Astronomers and engineers have failed to save New York from a fiery destruction - good thing it was just a simulation.
Many of the world's top brains gathered in the US this week for the 2019 IAA Planetary Defence Conference, part of which was to discuss how to handle an incoming asteroid, Armageddon-style.
Around 200 astronomers, engineers and emergency response specialists took part in an exercise to see how they'd react to an existential threat to the Earth.
According to the simulation, the fictional asteroid initially had a 1 percent chance of striking Denver, Colorado, in the year 2027. Further measurements boosted that probability to 100 percent, so the world powers decided to try and knock it off course.
They succeeded, to a degree - impactors smashed into the rock in 2024, but an 80m-wide piece of it broke off, headed straight for New York.
Much like what might happen in real-life, a plan to nuke it out of existence failed due to political disagreements, and on day four of the conference - 2027 in the scenario - it was confirmed the asteroid would strike New York's Central Park.
"The small asteroid will enter Earth's atmosphere at 19km/s on April 29," a fictional statement said, "producing a large fireball... and predicted to release five to 20 megatons of energy."
That's about 20,000 times bigger than the bomb that was dropped on Hiroshima in WWII.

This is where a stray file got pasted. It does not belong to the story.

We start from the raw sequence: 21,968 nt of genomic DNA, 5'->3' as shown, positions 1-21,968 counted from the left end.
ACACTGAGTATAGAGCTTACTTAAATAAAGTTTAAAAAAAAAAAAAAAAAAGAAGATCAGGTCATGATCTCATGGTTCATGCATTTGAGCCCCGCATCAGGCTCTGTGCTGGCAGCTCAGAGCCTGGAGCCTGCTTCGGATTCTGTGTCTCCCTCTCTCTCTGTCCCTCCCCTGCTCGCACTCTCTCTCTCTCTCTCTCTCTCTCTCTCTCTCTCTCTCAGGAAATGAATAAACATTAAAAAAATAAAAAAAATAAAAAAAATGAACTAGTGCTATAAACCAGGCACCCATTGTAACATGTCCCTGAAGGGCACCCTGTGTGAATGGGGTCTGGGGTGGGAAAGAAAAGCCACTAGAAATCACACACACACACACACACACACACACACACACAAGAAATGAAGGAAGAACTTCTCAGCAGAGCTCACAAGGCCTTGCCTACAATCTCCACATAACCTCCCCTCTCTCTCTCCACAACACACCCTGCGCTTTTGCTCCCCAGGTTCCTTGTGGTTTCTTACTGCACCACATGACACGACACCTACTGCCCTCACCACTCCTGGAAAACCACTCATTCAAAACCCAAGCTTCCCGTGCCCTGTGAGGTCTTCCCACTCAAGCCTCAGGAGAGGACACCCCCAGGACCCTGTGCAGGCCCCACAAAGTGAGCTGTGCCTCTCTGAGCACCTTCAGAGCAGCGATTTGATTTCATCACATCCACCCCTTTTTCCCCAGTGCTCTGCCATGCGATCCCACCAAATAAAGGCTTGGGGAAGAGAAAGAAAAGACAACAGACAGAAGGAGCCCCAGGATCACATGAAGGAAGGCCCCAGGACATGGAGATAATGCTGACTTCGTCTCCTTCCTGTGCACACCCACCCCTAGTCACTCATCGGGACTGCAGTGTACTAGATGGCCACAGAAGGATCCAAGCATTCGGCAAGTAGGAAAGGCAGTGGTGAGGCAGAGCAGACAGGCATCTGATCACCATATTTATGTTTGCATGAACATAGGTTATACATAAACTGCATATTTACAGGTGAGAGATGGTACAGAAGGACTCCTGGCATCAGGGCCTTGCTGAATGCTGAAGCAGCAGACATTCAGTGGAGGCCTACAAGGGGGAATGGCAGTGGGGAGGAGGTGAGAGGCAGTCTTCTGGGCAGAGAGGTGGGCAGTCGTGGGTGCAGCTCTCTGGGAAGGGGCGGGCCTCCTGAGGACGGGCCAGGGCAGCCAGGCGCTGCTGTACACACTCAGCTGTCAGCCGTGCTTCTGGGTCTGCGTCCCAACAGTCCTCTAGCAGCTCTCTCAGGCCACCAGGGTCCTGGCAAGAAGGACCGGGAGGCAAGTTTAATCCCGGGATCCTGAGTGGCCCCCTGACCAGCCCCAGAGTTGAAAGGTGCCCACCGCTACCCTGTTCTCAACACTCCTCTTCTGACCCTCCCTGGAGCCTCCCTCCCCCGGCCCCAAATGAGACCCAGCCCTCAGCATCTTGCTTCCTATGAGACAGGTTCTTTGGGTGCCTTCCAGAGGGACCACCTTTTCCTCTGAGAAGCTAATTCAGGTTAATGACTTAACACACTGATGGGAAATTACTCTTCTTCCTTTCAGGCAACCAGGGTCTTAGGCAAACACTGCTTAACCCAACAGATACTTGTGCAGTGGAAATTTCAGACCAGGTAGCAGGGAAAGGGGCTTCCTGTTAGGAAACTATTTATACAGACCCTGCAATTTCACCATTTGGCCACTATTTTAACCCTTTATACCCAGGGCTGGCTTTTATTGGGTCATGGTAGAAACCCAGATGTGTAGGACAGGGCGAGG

On the final day of the conference, participants "discussed the financial, economical, and human consequences of an impact over a large, densely populated area like New York City", according to NASA.
"Bringing together the disaster management community and the scientific community is critical to preparing for a potential asteroid impact in the future," said Leviticus Lewis of the Response Operations Division for FEMA.
In a legal debate on the final day, it was reportedly determined the US would be financially and legally liable for the damage, having been the country that launched the failed deflector.
"This exercise is valuable in that it continues the work currently in progress to identify key questions and issues for this low probability but high consequence scenario."
"This exercise will help us develop more effective communications with each other and with our governments," NASA planetary defence officer Lindley Johnson said last week.
Previous drills at IAA Planetary Defence Conferences have seen Dhaka and the French Riviera destroyed. In 2017 they managed to save Tokyo.
At the next simulation - 2021's conference in Vienna - a European target is expected to be in the firing line.